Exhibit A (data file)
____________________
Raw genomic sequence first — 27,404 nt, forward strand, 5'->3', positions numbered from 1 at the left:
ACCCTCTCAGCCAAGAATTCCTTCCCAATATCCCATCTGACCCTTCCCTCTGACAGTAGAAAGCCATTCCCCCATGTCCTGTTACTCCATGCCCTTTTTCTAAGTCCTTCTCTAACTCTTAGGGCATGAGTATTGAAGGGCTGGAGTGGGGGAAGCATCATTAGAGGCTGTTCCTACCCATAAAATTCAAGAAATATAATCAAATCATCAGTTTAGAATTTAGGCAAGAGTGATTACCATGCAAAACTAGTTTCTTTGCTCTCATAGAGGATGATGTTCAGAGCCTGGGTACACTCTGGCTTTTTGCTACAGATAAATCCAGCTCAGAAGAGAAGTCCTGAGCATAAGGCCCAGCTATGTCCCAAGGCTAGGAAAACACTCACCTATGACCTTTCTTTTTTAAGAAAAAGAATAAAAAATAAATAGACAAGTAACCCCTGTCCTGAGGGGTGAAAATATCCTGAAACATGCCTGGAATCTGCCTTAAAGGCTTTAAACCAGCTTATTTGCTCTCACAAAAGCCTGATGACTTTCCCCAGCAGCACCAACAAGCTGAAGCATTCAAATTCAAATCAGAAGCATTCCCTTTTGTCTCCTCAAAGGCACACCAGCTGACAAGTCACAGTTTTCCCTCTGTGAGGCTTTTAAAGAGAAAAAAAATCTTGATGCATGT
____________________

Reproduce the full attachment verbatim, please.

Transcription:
Raw genomic sequence first — 27,404 nt, forward strand, 5'->3', positions numbered from 1 at the left:
ACCCTCTCAGCCAAGAATTCCTTCCCAATATCCCATCTGACCCTTCCCTCTGACAGTAGAAAGCCATTCCCCCATGTCCTGTTACTCCATGCCCTTTTTCTAAGTCCTTCTCTAACTCTTAGGGCATGAGTATTGAAGGGCTGGAGTGGGGGAAGCATCATTAGAGGCTGTTCCTACCCATAAAATTCAAGAAATATAATCAAATCATCAGTTTAGAATTTAGGCAAGAGTGATTACCATGCAAAACTAGTTTCTTTGCTCTCATAGAGGATGATGTTCAGAGCCTGGGTACACTCTGGCTTTTTGCTACAGATAAATCCAGCTCAGAAGAGAAGTCCTGAGCATAAGGCCCAGCTATGTCCCAAGGCTAGGAAAACACTCACCTATGACCTTTCTTTTTTAAGAAAAAGAATAAAAAATAAATAGACAAGTAACCCCTGTCCTGAGGGGTGAAAATATCCTGAAACATGCCTGGAATCTGCCTTAAAGGCTTTAAACCAGCTTATTTGCTCTCACAAAAGCCTGATGACTTTCCCCAGCAGCACCAACAAGCTGAAGCATTCAAATTCAAATCAGAAGCATTCCCTTTTGTCTCCTCAAAGGCACACCAGCTGACAAGTCACAGTTTTCCCTCTGTGAGGCTTTTAAAGAGAAAAAAAATCTTGATGCATGT